March 24, 2011 | The Weekly Standard

The Unknown in Libya

The Los Angeles Times reports:

Despite fears that Islamic extremists may be playing a hidden role in the rebellion against Moammar Kadafi, the U.S. intelligence community has found no organized presence of Al Qaeda or its allies among the Libyan opposition, American officials say.

A U.S. intelligence-gathering effort that began shortly after anti-Kadafi forces started seizing towns in eastern Libya last month has not uncovered a significant presence of Islamic militants among the insurgents.

We shouldn’t have much confidence in the U.S. intelligence community’s efforts in places like Libya, which has been “closed for business” to our spooks for years. History has repeatedly proven that the community is behind the curve in such closed societies and it is doubtful that collection has improved dramatically in the last several weeks.

Chances are that, as is pointed out later in the Los Angeles Times piece, the intelligence community has poor collection inside Libya and the real answer it should be giving is: “We don’t know.”

That said, there is no reason to believe the rebels are primarily Islamists/jihadists at this point. The rebellion appears to be a conglomeration of interests, ranging from tribal leaders who have long opposed Qaddafi’s rule to former regime members who have betrayed their insane leader. Certainly, unsavory characters are playing some role, we just can’t be sure how much of one.

Libya has been an exporter of jihadists for decades, and especially since September 11, 2001. So, we know a jihadist infrastructure exists there. In particular, Derna, in eastern Libya, is a hotbed for Islamic extremism. And the Libyan Islamic Fighting Group (LIFG), a known al Qaeda affiliate, has a longstanding presence in the country.

For self-serving reasons, Qaddafi has attempted to play up al Qaeda’s role in the opposition, but in so doing he has made bizarre claims (e.g. Osama bin Laden and drugs are manipulating the rebels). He has also made allegations that are demonstrably false. For instance, Qaddafi and other Libyan officials have claimed that a former Guantanamo detainee named Abdul Hakim al Hasadi has set up an Islamic emirate in eastern Libya. There’s just one problem: Abdul Hakim al Hasadi was never held at Guantanamo.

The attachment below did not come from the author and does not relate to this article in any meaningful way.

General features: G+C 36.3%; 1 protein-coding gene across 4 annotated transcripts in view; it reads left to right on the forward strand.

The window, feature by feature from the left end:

This doesn’t mean that al Hasadi, who says he is in charge of defending Derna, is necessarily a benign actor. In a recent interview with the Il Sole, an Italian publication, al Hasadi explained: “I have never been to Guantanamo. I was captured in 2002 in Peshawar in Pakistan, while I was returning from Afghanistan where I fought against the foreign invasion. I was handed over to the Americans, and held for a few months in Islamabad, delivered to Libya, and released in 2008.”

So, by his own account, al Hasadi joined the jihad in Afghanistan. There’s more. Il Sole asked al Hasadi about the jihadists sent from Iraq to Libya to fight.

“I sent over about 25,” al Hasadi told Il Sole’s reporter. “Some came back, and today are on the Ajdabiya front; they are patriots and good Muslims, not terrorists. I condemn the September 11 attacks, and attacks against innocent civilians in general. But the members of al Qaeda are also good Muslims, and are fighting against the invader.”

This doesn’t inspire confidence. While dismissing his ties to al Qaeda and condemning the September 11 attacks, al Hasadi concedes that he fought in Afghanistan, sent 25 more jihadists to fight in Iraq, and calls al Qaeda members “good Muslims.” And as John Rosenthal noted at Pajamas Media a few days ago, al Hasadi praised Osama bin Laden’s “good points” during an interview with The New York Times.

There is a temptation to see Libya through the “dictator vs. al Qaeda” or “al Qaeda vs. dictator” prism. Qaddafi certainly wants the West to view the conflict that way.

It is more complicated than that, but men such as al Hasadi should concern us. Given his jihadist ties and double-speak on al Qaeda, how can the U.S. intelligence community be so sure that al Hasadi and his ilk are not part of an “organized” al Qaeda-affiliated (or like-minded jihadist) “presence…among the Libyan opposition”?

We don’t know.

Thomas Joscelyn is a senior fellow at the Foundation for Defense of Democracies.

The full article is available here.

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